“And for the quiet,” Kenshin agreed, his smile turning wistful in the starlight. “It gave this one space to dream without Master crowding in his opinions.” The red wolf caught the look of curiosity on Kaoru’s face before she could entirely mask it. “This one often thought about going down the mountain to join one of the packs below,” he explained, “and as a lone wolf, Hiko didn’t have much patience for such thoughts.”
“With just you and him, I think it’s natural to want to be a part of something a little bigger. When I just had Tae, I still felt lonely,” Kaoru found herself defending that long-ago puppy’s dream of a family.
Kenshin shook his head. “It was still foolish. This one had no idea of the politics involved in the larger packs,” he sighed, violet eyes distant. “When this one came to the Isshin Shishi, its alpha saw only a threat. But he happened to be a wolf that preferred to keep threats close, the better to watch them. He assigned this one the role of hitokiri in his war, and by the time I had learned how packs operate, I was so enmeshed in blood I had no strength to pull back, to pull free.” His voice dropped to a whisper, “Not alone.”
Kenshin trailed off into silence. And here it was, right here was where Kaoru would back off, respecting the privacy of the crimson wolf, allowing him to keep his secrets behind walls that she made easy for him to maintain.
But that was before I realized he could leave even if I didn’t push. No more. He can decide if he wants to let me in, but I am going to ask.
“What happened?” the tanuki’s question was soft, the strength of her resolution at war with the churning anxiety in her stomach and a quiet dread of what Kenshin might tell her.
The Rurouni looked up at her, grief in violet eyes, but also… something like relief. “This one was in the service of the Isshin Shishi, working as a hitokiri,” Kaoru nodded, she had known this much since the encounter with Jineh. With her acknowledgement Kenshin continued. “This one was especially skilled in ambush attacks; even against larger numbers it was not difficult to prevail. Until…” he hesitated, “this one met an unfortunate wolf called Akira. He was not skilled or high-ranking in the Bakufu. This one suspects that his leaders intended to buy time with his death to allow the higher ranking target to escape. What was not counted on was Akira’s will to live.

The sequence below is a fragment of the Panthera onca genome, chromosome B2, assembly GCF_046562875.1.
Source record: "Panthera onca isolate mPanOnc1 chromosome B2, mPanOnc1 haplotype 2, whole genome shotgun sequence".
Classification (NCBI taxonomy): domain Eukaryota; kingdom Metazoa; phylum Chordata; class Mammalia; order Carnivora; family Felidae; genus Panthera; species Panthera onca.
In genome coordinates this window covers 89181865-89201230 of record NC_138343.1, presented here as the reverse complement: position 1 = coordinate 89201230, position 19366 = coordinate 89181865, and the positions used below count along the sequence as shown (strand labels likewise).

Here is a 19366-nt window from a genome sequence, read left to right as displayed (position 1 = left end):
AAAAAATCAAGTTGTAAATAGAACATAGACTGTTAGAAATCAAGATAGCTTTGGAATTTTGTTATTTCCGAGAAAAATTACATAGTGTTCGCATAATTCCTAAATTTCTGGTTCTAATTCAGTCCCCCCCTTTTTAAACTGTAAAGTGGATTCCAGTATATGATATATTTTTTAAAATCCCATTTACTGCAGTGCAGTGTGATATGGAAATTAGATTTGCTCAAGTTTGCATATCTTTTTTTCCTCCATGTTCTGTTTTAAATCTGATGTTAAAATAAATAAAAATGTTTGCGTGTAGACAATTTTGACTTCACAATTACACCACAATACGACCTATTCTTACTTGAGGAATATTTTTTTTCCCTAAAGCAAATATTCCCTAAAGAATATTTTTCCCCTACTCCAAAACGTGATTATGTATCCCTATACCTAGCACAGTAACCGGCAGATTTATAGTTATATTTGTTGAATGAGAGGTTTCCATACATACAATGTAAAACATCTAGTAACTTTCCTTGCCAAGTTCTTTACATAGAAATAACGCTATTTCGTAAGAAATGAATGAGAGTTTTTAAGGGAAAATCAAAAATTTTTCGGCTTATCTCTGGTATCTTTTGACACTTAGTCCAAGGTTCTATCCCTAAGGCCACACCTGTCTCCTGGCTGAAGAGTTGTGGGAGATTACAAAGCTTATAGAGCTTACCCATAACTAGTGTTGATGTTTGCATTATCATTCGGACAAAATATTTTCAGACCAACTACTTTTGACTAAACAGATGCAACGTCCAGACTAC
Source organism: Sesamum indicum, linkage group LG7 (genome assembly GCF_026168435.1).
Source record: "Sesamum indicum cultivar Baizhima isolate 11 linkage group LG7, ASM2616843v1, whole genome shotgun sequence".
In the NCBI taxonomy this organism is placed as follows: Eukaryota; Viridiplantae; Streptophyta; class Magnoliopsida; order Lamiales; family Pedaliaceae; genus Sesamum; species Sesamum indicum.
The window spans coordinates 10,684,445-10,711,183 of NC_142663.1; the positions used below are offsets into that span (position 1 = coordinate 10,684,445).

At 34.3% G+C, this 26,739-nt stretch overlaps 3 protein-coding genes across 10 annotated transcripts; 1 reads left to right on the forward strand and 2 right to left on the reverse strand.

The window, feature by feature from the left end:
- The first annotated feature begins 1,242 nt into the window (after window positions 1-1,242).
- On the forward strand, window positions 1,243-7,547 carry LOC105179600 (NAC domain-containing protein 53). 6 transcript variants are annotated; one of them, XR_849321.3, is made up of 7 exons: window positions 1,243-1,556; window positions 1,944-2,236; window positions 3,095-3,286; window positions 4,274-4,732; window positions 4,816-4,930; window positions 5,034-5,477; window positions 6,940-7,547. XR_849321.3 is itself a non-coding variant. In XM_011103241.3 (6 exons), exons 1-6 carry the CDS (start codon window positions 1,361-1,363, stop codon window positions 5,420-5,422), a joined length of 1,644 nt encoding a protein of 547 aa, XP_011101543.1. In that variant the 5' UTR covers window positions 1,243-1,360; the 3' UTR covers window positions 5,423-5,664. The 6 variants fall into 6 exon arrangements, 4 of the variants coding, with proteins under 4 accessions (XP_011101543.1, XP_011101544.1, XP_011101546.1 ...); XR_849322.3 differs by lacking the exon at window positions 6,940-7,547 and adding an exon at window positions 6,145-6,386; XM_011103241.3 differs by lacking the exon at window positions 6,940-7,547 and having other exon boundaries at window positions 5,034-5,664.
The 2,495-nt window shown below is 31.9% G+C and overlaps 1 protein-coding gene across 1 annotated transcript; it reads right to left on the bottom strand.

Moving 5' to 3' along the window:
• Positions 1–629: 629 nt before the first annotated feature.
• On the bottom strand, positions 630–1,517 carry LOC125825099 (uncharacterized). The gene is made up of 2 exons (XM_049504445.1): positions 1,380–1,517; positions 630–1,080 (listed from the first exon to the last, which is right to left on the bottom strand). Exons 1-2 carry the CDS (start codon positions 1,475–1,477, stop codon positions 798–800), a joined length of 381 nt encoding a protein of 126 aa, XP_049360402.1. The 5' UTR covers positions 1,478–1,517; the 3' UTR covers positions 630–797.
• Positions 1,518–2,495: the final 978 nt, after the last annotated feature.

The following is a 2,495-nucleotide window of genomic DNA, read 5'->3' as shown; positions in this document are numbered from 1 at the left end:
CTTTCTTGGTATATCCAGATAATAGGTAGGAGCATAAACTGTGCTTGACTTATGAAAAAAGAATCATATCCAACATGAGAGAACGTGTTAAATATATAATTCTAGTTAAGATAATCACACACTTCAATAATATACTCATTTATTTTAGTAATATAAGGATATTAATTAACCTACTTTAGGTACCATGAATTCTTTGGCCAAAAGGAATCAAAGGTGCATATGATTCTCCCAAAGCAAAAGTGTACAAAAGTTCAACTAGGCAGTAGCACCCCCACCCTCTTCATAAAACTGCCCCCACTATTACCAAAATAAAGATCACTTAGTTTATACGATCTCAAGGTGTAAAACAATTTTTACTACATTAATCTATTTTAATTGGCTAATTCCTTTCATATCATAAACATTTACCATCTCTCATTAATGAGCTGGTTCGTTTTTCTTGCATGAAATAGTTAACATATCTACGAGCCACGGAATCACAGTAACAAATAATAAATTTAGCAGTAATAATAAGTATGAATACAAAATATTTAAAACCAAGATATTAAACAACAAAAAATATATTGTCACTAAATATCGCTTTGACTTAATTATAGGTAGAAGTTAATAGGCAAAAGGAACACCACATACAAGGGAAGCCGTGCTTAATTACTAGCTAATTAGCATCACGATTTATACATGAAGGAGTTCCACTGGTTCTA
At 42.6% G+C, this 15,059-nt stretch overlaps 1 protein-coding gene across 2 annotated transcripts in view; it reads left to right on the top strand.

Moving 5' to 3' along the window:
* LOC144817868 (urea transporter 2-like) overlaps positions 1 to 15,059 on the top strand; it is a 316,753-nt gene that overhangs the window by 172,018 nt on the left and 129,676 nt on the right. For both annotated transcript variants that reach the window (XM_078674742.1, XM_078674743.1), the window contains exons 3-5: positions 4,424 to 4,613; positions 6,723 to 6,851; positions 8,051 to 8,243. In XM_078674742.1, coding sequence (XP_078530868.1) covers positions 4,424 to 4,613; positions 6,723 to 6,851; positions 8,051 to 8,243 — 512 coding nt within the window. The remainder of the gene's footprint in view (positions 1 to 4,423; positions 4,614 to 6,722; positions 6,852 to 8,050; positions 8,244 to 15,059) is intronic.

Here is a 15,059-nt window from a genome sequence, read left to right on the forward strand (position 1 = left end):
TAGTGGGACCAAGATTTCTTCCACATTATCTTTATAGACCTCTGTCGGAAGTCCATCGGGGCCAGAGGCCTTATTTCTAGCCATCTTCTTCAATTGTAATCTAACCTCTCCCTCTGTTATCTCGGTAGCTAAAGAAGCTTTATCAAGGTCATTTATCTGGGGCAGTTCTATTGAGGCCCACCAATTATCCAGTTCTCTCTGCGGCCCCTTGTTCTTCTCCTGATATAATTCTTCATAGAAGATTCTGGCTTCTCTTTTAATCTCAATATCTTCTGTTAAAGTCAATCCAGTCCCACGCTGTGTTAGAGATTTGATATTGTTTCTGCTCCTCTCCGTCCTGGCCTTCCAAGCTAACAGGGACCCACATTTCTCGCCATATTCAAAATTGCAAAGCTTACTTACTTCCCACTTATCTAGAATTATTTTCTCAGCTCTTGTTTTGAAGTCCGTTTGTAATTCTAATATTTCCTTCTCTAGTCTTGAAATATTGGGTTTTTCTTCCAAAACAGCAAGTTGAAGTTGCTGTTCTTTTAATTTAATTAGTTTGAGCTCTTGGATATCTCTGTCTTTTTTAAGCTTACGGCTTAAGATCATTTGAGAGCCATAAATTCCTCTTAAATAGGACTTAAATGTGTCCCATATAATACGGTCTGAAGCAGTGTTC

“Twice I dealt him a mortal blow,” Kenshin recalled, gaze distant even as the warmth of his body radiated against her side, seeming closer than the distance she had originally given him, “twice he returned to his feet to engage me again. The third time his fangs finally reached me,” Kenshin inclined his head meaningfully, but Kaoru still stared for a moment before realizing that the crimson wolf was referring to the scar that branded his face. “However mine reached him again and he was not able to stand before I… finished it. It was a moment of clarity for me, of coldness. Because this one… I couldn’t understand how anyone could want to live so much, and I had never before taken such an injury.
“That night I began to question my path, I realized that I had no joy in being alive since the first of my missions for the alpha, and yet I felt trapped by my oaths of service and the weight of those I had slain. I managed to convince myself that if I were to abandon the war then the deaths I caused would be meaningless. But it was a hollow goal; my life was so stained with blood that I couldn’t bring myself to care about anything, and I had no real plans for life after the end of the war.” He sucked in a long breath before continuing.
“Lone wolves were fairly common in those days, mostly those trying to flee the war, abandoning their packs to do so, or young ones who had heard of the bloodshed and sought to make a name for themselves by allying with one side or another. When she came to our territory, she told us she was a lone wolf, a refugee.”
She… Kaoru’s heart stilled, huddling in on itself like a puppy trying to hide its hurts. Kenshin pressed on, voice staying calm although it was tainted with obvious sorrow.
“Her name was Tomoe Yukishiro, and she found me fighting off a Bakufu hitokiri. She didn’t move to help either of us, she didn’t seem afraid or distressed or surprised when I won. She was always so still, so quiet, as if she was a part of the night itself.” He shook his head, visibly pulling his focus back to the story that Kaoru almost wished she hadn’t asked him to tell. Almost.